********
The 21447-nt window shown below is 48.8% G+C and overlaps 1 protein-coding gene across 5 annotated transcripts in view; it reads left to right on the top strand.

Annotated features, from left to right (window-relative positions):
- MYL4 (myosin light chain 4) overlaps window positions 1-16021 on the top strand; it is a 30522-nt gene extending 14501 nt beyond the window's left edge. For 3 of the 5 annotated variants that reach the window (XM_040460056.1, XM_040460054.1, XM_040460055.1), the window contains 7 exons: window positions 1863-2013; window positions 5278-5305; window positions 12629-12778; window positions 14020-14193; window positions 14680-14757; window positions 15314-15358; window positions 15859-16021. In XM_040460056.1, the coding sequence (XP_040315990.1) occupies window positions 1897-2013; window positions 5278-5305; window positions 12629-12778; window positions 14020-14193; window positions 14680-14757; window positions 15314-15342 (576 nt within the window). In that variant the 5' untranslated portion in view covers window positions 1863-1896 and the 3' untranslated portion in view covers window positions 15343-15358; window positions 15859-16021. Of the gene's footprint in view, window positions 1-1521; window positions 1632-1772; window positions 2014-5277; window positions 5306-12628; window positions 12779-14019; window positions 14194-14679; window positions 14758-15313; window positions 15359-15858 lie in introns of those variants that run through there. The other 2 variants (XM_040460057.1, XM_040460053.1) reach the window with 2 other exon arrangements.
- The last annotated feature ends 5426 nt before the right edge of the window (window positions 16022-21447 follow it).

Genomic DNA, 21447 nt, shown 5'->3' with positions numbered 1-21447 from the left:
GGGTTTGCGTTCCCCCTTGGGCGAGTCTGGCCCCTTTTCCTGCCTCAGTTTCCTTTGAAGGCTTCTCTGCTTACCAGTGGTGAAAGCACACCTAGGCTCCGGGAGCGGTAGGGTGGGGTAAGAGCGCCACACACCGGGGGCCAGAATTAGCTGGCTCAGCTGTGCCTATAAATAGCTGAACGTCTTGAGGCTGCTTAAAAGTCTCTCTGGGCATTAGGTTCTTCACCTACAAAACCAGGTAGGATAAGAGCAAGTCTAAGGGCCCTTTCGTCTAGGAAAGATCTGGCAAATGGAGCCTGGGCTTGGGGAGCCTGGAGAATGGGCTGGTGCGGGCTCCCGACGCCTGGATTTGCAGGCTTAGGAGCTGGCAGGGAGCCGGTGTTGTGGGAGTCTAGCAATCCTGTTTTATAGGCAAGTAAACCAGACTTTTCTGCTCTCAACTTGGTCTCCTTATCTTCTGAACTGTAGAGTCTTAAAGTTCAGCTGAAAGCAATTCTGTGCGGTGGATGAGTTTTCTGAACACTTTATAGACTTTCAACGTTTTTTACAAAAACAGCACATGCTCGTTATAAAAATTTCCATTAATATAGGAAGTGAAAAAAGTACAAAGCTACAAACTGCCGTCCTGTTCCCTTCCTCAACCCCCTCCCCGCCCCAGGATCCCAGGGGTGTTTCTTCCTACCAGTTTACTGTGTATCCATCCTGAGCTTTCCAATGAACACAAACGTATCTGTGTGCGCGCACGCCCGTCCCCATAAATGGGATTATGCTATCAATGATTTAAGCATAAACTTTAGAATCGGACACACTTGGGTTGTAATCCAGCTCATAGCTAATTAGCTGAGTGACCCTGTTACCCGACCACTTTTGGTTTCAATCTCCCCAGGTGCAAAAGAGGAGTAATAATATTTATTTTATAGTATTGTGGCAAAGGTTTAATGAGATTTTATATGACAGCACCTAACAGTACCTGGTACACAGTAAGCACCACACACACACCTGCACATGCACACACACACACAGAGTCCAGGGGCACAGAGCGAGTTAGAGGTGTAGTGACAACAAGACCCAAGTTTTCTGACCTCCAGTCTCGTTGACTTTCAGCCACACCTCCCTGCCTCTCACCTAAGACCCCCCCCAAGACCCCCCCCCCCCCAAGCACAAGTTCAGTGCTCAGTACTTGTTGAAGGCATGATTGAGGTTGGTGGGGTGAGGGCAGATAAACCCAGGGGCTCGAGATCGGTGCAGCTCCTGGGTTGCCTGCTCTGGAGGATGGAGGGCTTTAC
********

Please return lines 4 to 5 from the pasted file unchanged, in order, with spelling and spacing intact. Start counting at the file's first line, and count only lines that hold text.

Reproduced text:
- The last annotated feature ends 5426 nt before the right edge of the window (window positions 16022-21447 follow it).

Genomic DNA, 21447 nt, shown 5'->3' with positions numbered 1-21447 from the left: